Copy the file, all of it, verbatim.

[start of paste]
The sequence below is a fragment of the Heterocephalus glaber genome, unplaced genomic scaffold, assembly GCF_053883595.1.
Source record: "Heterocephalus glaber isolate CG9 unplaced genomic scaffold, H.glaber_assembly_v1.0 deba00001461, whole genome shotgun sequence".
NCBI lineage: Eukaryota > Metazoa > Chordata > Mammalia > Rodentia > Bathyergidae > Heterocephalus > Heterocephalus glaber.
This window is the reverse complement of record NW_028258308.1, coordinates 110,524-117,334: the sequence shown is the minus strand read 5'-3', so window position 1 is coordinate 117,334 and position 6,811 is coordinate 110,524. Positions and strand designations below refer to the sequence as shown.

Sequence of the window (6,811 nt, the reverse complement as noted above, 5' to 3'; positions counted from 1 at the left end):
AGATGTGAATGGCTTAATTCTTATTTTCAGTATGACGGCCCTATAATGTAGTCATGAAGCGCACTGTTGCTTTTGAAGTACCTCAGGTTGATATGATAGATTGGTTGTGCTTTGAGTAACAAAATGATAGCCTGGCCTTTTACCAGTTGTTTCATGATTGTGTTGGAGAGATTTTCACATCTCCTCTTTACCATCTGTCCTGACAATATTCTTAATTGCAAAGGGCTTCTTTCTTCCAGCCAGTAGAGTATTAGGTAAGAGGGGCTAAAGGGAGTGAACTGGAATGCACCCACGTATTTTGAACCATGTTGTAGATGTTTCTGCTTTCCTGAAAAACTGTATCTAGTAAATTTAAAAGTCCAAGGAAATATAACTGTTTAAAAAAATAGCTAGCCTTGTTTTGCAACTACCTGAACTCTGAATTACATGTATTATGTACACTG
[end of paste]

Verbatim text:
The sequence below is a fragment of the Heterocephalus glaber genome, unplaced genomic scaffold, assembly GCF_053883595.1.
Source record: "Heterocephalus glaber isolate CG9 unplaced genomic scaffold, H.glaber_assembly_v1.0 deba00001461, whole genome shotgun sequence".
NCBI lineage: Eukaryota > Metazoa > Chordata > Mammalia > Rodentia > Bathyergidae > Heterocephalus > Heterocephalus glaber.
This window is the reverse complement of record NW_028258308.1, coordinates 110,524-117,334: the sequence shown is the minus strand read 5'-3', so window position 1 is coordinate 117,334 and position 6,811 is coordinate 110,524. Positions and strand designations below refer to the sequence as shown.

Sequence of the window (6,811 nt, the reverse complement as noted above, 5' to 3'; positions counted from 1 at the left end):
AGATGTGAATGGCTTAATTCTTATTTTCAGTATGACGGCCCTATAATGTAGTCATGAAGCGCACTGTTGCTTTTGAAGTACCTCAGGTTGATATGATAGATTGGTTGTGCTTTGAGTAACAAAATGATAGCCTGGCCTTTTACCAGTTGTTTCATGATTGTGTTGGAGAGATTTTCACATCTCCTCTTTACCATCTGTCCTGACAATATTCTTAATTGCAAAGGGCTTCTTTCTTCCAGCCAGTAGAGTATTAGGTAAGAGGGGCTAAAGGGAGTGAACTGGAATGCACCCACGTATTTTGAACCATGTTGTAGATGTTTCTGCTTTCCTGAAAAACTGTATCTAGTAAATTTAAAAGTCCAAGGAAATATAACTGTTTAAAAAAATAGCTAGCCTTGTTTTGCAACTACCTGAACTCTGAATTACATGTATTATGTACACTG